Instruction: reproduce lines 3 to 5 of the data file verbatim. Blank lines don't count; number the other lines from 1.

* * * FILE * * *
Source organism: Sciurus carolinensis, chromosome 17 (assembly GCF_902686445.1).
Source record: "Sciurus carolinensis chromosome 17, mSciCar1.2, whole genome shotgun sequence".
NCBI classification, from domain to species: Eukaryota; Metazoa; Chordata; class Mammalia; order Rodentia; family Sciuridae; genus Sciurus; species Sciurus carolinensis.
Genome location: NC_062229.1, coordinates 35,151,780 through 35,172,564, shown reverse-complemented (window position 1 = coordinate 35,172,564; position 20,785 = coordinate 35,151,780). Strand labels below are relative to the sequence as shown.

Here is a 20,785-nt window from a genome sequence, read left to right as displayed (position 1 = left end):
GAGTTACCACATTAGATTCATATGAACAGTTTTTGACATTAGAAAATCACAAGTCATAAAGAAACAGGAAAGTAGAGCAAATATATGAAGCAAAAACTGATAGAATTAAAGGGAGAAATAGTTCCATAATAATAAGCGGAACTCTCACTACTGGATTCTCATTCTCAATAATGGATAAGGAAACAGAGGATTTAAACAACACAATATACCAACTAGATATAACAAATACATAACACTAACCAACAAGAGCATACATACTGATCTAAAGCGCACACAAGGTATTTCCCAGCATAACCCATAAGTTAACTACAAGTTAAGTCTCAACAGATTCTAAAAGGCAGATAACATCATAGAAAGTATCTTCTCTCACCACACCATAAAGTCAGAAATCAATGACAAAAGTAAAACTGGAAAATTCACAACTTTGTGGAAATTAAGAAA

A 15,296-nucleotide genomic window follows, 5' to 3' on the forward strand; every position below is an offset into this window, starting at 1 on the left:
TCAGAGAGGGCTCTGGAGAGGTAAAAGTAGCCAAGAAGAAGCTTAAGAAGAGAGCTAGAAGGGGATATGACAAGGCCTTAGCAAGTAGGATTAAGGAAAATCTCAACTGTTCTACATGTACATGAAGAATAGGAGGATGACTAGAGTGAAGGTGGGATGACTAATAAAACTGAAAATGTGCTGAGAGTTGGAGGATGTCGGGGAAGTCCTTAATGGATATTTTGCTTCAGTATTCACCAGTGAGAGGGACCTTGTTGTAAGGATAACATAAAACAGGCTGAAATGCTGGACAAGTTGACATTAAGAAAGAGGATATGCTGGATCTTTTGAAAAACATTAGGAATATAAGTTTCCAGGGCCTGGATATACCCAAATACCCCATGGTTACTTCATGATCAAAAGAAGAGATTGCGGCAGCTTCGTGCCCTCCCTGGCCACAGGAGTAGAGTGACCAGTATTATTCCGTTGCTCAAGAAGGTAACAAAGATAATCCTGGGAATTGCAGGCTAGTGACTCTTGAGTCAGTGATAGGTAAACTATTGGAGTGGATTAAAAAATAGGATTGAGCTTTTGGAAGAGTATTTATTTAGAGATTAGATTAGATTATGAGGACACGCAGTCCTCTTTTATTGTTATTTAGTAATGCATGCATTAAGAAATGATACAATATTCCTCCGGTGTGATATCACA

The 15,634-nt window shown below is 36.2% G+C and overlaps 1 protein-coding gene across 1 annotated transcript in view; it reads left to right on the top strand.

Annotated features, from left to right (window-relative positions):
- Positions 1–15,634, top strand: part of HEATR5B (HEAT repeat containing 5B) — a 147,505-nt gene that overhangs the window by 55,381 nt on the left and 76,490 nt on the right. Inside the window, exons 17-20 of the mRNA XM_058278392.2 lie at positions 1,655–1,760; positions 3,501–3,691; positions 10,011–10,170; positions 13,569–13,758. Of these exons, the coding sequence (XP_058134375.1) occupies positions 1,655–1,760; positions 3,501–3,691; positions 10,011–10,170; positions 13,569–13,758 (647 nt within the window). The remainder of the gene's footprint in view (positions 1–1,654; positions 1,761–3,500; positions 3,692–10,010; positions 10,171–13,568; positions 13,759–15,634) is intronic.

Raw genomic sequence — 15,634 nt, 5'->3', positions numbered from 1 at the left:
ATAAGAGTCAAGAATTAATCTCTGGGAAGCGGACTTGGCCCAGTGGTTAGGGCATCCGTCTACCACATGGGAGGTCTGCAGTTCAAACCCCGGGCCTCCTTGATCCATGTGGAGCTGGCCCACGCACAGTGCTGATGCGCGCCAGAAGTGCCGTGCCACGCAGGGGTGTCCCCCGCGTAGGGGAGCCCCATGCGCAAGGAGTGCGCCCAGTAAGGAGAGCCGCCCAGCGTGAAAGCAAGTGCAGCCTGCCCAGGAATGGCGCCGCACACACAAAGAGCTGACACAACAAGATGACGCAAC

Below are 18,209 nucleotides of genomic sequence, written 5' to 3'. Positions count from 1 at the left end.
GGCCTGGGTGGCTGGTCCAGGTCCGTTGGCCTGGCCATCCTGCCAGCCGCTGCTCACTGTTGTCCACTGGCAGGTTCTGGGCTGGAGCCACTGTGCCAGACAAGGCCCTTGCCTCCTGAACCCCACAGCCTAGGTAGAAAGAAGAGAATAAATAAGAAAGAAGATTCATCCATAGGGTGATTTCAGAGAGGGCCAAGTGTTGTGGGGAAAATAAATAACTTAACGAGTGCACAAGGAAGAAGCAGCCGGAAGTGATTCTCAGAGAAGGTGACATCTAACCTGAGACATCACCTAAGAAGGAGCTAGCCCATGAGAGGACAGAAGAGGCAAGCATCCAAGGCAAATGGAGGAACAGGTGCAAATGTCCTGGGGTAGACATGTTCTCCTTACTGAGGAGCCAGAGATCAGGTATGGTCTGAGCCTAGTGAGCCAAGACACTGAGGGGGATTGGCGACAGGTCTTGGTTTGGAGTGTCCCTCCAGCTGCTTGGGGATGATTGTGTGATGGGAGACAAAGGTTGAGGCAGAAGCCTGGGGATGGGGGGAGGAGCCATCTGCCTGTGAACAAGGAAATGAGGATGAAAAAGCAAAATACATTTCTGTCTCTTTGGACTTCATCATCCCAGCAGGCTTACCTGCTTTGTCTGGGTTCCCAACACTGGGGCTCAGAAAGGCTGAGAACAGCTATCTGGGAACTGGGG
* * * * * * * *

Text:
NCBI classification, from domain to species: Eukaryota; Metazoa; Chordata; class Mammalia; order Rodentia; family Sciuridae; genus Sciurus; species Sciurus carolinensis.
Genome location: NC_062229.1, coordinates 35,151,780 through 35,172,564, shown reverse-complemented (window position 1 = coordinate 35,172,564; position 20,785 = coordinate 35,151,780). Strand labels below are relative to the sequence as shown.

Here is a 20,785-nt window from a genome sequence, read left to right as displayed (position 1 = left end):